Publication: Dundee Courier

Full Citation

  • Title Berlin Tension Grows As Russia Delays Reply
  • Publication Title Dundee Courier
  • Collection Dundee Courier
  • Date Monday,  July 12, 1948
  • Issue Number 29674
  • Page Number 3
  • Place of Publication Dundee, Scotland
  • Language English
  • Document Type Article
  • Publication Section News
  • Source Library British Library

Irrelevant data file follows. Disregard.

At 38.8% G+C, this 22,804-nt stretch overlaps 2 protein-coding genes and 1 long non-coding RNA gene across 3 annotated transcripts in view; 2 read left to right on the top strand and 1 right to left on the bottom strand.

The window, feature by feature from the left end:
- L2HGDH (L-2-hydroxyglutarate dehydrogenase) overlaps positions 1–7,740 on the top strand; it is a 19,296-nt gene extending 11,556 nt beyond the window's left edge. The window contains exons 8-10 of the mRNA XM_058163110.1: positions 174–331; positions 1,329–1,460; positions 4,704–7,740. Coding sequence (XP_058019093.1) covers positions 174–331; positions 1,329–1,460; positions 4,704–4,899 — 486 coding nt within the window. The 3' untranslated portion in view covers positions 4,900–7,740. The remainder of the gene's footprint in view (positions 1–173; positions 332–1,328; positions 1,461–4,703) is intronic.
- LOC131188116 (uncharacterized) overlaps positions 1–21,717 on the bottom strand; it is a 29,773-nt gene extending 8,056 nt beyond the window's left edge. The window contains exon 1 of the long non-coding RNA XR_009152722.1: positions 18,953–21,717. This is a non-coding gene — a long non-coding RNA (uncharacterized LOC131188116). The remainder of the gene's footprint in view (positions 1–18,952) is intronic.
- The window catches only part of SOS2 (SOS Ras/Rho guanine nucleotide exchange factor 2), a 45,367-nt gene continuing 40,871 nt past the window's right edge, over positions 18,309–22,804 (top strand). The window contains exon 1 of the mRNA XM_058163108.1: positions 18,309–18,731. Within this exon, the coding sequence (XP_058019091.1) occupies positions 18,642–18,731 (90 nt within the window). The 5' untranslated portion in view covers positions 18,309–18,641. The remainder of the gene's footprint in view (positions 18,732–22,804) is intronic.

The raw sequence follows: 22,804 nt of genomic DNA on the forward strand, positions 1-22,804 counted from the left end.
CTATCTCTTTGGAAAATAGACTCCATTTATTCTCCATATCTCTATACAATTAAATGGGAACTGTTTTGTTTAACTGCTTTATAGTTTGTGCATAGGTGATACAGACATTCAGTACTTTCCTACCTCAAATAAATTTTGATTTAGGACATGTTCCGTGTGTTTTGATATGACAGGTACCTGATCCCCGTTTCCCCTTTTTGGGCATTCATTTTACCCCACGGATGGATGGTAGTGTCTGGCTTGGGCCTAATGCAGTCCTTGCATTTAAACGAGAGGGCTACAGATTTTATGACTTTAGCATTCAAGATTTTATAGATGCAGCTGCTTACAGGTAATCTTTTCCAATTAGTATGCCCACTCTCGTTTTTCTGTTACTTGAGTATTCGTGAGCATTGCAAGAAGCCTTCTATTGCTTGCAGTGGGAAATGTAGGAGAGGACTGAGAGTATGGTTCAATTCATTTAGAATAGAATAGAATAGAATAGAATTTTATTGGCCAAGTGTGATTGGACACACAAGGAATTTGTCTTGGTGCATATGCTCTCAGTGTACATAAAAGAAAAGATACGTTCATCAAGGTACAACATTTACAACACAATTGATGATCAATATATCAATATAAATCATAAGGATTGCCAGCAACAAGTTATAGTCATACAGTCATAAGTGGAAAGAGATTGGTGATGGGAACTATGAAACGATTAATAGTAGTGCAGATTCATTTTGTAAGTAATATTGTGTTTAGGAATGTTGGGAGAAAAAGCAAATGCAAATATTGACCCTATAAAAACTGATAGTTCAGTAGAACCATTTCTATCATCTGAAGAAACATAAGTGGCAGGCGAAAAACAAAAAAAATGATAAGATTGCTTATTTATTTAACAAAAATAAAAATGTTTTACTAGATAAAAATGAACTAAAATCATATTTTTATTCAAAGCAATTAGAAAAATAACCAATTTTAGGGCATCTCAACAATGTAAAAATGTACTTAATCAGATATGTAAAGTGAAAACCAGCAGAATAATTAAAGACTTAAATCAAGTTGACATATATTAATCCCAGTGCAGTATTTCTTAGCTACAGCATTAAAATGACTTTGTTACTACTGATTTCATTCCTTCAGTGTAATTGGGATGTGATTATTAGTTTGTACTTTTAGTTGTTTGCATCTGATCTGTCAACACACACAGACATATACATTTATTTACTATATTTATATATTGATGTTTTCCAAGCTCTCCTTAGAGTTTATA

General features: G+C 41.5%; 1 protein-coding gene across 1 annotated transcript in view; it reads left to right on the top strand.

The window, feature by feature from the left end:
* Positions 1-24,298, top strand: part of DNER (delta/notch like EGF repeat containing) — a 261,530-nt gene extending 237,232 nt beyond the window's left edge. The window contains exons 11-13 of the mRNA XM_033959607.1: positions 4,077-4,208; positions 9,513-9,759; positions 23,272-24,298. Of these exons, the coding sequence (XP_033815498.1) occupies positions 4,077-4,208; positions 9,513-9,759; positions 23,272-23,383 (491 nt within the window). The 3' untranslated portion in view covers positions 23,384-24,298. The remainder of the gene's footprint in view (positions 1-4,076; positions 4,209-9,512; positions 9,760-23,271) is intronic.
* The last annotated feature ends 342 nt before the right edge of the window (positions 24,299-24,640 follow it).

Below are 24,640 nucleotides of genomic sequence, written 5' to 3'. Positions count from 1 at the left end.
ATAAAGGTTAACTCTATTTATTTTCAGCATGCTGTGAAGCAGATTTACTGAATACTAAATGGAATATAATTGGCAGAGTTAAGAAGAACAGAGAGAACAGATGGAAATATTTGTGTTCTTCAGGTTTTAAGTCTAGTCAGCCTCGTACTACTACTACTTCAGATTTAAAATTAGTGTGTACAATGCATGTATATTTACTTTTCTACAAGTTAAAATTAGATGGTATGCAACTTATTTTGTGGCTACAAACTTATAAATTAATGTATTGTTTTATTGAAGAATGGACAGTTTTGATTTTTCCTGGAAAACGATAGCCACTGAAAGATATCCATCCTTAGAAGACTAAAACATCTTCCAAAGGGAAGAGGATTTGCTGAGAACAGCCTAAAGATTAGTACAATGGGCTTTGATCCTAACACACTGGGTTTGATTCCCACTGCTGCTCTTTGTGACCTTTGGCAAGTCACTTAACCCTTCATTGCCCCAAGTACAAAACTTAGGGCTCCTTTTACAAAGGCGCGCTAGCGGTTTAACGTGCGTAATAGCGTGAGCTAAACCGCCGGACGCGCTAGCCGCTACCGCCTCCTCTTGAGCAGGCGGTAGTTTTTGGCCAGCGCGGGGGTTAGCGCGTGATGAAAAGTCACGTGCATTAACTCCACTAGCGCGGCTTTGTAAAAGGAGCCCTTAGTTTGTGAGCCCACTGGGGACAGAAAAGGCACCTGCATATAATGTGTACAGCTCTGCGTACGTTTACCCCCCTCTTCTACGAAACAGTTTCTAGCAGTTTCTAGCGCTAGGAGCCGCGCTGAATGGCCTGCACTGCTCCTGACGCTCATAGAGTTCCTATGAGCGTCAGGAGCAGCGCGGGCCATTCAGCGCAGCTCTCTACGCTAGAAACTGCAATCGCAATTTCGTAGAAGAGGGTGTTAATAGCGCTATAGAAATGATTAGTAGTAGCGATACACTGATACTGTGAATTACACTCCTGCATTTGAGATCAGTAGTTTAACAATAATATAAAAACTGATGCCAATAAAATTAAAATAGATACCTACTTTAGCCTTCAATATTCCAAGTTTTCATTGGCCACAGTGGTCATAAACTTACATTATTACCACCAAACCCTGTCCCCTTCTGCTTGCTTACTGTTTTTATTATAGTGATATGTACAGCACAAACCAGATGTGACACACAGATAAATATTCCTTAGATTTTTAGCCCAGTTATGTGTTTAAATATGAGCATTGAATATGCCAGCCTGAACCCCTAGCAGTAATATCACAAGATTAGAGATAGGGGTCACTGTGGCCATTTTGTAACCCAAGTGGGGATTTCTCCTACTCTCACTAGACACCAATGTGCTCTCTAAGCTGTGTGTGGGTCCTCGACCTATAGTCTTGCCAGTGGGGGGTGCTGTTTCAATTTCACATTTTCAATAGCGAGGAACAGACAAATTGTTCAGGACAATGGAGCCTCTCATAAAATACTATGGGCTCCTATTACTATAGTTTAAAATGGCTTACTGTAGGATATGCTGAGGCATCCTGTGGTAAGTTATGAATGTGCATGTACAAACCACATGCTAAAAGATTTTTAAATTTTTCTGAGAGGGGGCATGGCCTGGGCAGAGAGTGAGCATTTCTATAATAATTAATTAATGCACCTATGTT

BERLIN TENSION GROWS AS RUSSIA DELAYS REPLY SOVIET STORY OF URGENT REPAIRS ON RAILWAY Tension over the Berlin blockade has increased. This follows the British and U.S. refusal to accept the new and obstructive restrictions imposed by the Russians on road travel between Berlin and the west and Russian complaints that air safety regulations have been violated by aircraft carrying food to the Berliners. General Sir Brian Robertson, British Military Governor in Germany, landed at Northolt Aerodrome last night during a heavy rainstorm, having flown over a day earlier than originally planned. He will see Mr Bevin at the Foreign Office to-day. He will also see Sir William Strang, Permanent Under-Secretary of the Foreign Office German Section. SOVIET EXCUSES. The Soviet reply to last week's British, American, and French protest Notes is still awaited. In the meantime the Russians are keeping the door ajar—but only just—by maintain- ing that the blockade is due to technical causes. The fact remains that since the protests were sent nearly a week ago the blockade has been tightened rather than relaxed. GERMANS SACKED. Two German railway officials have been dismissed and a third reprimanded for allow- ing the Berlin-Helmstedt railway to deteriorate, the Soviet News Bureau in Germany announced. The line —the only rail link between the German capital and the western zones—was closed by Russian order on June 24. It is being repaired as quickly as possible, an official of the Soviet-controlled railway administration announced. All available personnel had been put to work on the line. Special squads of railway construction workers had been ordered to help. An official said the chief reason for the General Robertson Flies To See Bevin closing of the line was that " a large number of sleepers were in very bad condition, due to too much traffic on the single-line track.' Many sleepers had started to rot and had to be replaced. He could not say when repairs would be completed. AIR MINISTER'S VISIT. Mr Arthur Henderson, Air Minister, flew to Berlin yesterday to see how the air lift is working. To-day he will watch the un- loading of aircraft. Mr Lewis Douglas, U.S. Ambassador to Britain, also flew to Berlin to discuss the situation with General Lucius D. Clay, U.S. military governor. Mr Anthony Eden is expected _ to make a brief visit to Germany soon. It is possible he will travel with General Robertson, who will return to-morrow. General Robertson will see Sir _ Percy Hollis, chief staff officer to the Ministry of Defence, before he goes back. Problems of defence in Western Europe will figure prominently in the discussions in which Mr Bevin will be engaged a week hence, when he goes to The Hague to meet the Foreign Ministers of the Western Union countries. DAY'S FLIGHTS. In the 24 hours to 6 p.m. yesterday, 157 British aircraft flew supplies to Gatow Air- field. American aircraft flew 1038 tons of cargo from Frankfurt and Wiesbaden in the 24 hours ending 4 p.m. SOKOLOVSKY TO GET NEW JOB —Berlin Report. Marshal Sokolovsky. Soviet commander in Germany, will shortly take up a high military command in Russia, Germans in close touch with Soviet headquarters reported. Sokolovsky, who flew to Moscow on Thurs- day for taiks on the Western Notes, is expected to return to the German capital to-day. No date has been fixed for him to leave Germany, but it is expected he will remain in command in Berlin until the crisis has been resolved. The reports emphasised that Sokolovsky had not fallen into disgrace, and that his new command would be a promotion. 20,000 Cheer Anti-Soviet Speech Professor Ernst Reuter, Social Demo- cratic leader, declared yesterday, " We shall put a brake to Russian ambitions in Berlin with our bodies, even if we are destroyed in ti)e act." Professor Reuter was elected Lord Mayor of Berlin in 1946. but the Russians did not confirm his appointment. Addressing a Socialist meeting in the American zone, he asserted " the Russian Collosus " would be halted. " The methods which the Russians are using in Berlin to-day are only an improved version of the methods which the Nazis used for 12 years. " For the past three years the Western Allies have made retreat after retreat in Germany, but finally they have had enough. Behind the Notes they have sent to Moscow stands the determination to force a decision in their favour. " The whole technical strength of the Western World will be concentrated on Berlin. Moscow understands language like this." His speech was interrupted for more than five minutes while the crowd of 20.0C0 cheered. A speaker of the Communist-dominated Socialist Unity party who attempted to address the meeting was forced to leave the platform. He was howled down with shouts of " Murderer," and " You are killing freedom." BRITISH FAMILIES NOT QUITTING The British military government vigorously denied a report circulated bv Soviet- controlled radio that British families were to be evacuated immediately from Berlin. _ The denial was broadcast from radio stations in the western sectors. The British statement said families on leave in Britain were and some British school children were joining their parents in Berlin for the holidays. AUSTRALIA APPROVES, SAYS CHIFLEY Mr Chifley, Australian Prime Minister, made a one-day visit to Berlin yesterday in Mr Attlee's Transport Command York. He said —" There is no auestion but that my Government fully approves _ the stand being made by the Western Allies and all that that entails. " In my talks with the Berlin citv leaders I told them I admired their courage in the stand they are making under the Russian threats." Asked if Australia might supply a token force of aircraft to help in the air lift, he replied "We are most anxious to help in any way we can, but tne number of our air- craft is limited. I shall, however, discuss this with the responsible Minister when 1 get back to Australia." During his brief stay in the blockaded capital Mr Chifley met General Clay, Mr Lewis Douglas, Major-General Neville Brownjohn, and Major-General R. J. Noiret, British and French deputy _ military Favernors, and British, American, and rench military government officials. He had tea with Frau Louise Schroeder, Berlin's acting Lord May dr. and other city officials. He also visited the headquarters of the Independent Trades Union Organise tion, where he met union leaders. BRIGHTER^DAYS IN BIZONIA Currency reform has put Germany's two main cities on opposite ends of an economic see-saw. As isolated West Berlin sinks to new austerity, Frankfurt rises to bright lights and well-filled shops. While Berliners tighten their belts —often by candlelight—the people of Frankfurt are revelling in the unaccustomed luxury of picking and choosing in shops. Lines of highly polished pre-war taxis, have appeared, running at pre-war fares. The windows of wireless shops are- crowded with post-war models. Frankfurters make out shopping lists which three months ago would have been unthinkable. Tinned foods, vegetables, cherrio'S, and tomatoes are on unrestricted sale in the shops, and coffee will soon b® available. v BRITAIN WON'T * SACRIFICE HONOUR —Mr Ede. Mr Chuter Ede, Home Secretary, told a British Legion meeting in South fc melds, "There is one price we are not prepared to pay for peace. It is the loss of our honour." Failure to appreciate this was a mistake which the Kaiser made and Hitler repeated Mr Ede hoped no one would make the same mistake again. " No sensible person in the world wants war. But we have to be very careful that when people start calling each other's bluff we don't get landed in what nobody wants."